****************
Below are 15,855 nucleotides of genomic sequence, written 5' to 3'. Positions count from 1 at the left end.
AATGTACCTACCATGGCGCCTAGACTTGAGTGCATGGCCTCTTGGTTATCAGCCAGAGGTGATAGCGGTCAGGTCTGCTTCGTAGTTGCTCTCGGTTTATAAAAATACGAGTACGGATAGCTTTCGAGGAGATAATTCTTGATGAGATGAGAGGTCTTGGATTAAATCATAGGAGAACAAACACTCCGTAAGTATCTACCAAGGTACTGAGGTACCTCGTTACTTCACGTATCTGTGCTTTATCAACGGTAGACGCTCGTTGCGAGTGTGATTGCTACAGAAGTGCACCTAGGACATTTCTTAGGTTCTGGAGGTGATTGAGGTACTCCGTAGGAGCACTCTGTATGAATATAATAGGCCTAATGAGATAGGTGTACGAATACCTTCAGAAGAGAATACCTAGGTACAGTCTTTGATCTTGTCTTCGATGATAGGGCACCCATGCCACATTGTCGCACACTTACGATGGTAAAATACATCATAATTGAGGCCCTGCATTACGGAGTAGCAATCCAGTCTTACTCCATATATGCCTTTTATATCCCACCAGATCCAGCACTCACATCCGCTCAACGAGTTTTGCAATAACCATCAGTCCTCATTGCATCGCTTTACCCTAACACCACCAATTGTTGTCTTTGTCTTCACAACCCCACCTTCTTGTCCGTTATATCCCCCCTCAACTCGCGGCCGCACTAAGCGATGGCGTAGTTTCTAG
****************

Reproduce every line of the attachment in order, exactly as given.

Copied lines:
Below are 15,855 nucleotides of genomic sequence, written 5' to 3'. Positions count from 1 at the left end.
AATGTACCTACCATGGCGCCTAGACTTGAGTGCATGGCCTCTTGGTTATCAGCCAGAGGTGATAGCGGTCAGGTCTGCTTCGTAGTTGCTCTCGGTTTATAAAAATACGAGTACGGATAGCTTTCGAGGAGATAATTCTTGATGAGATGAGAGGTCTTGGATTAAATCATAGGAGAACAAACACTCCGTAAGTATCTACCAAGGTACTGAGGTACCTCGTTACTTCACGTATCTGTGCTTTATCAACGGTAGACGCTCGTTGCGAGTGTGATTGCTACAGAAGTGCACCTAGGACATTTCTTAGGTTCTGGAGGTGATTGAGGTACTCCGTAGGAGCACTCTGTATGAATATAATAGGCCTAATGAGATAGGTGTACGAATACCTTCAGAAGAGAATACCTAGGTACAGTCTTTGATCTTGTCTTCGATGATAGGGCACCCATGCCACATTGTCGCACACTTACGATGGTAAAATACATCATAATTGAGGCCCTGCATTACGGAGTAGCAATCCAGTCTTACTCCATATATGCCTTTTATATCCCACCAGATCCAGCACTCACATCCGCTCAACGAGTTTTGCAATAACCATCAGTCCTCATTGCATCGCTTTACCCTAACACCACCAATTGTTGTCTTTGTCTTCACAACCCCACCTTCTTGTCCGTTATATCCCCCCTCAACTCGCGGCCGCACTAAGCGATGGCGTAGTTTCTAG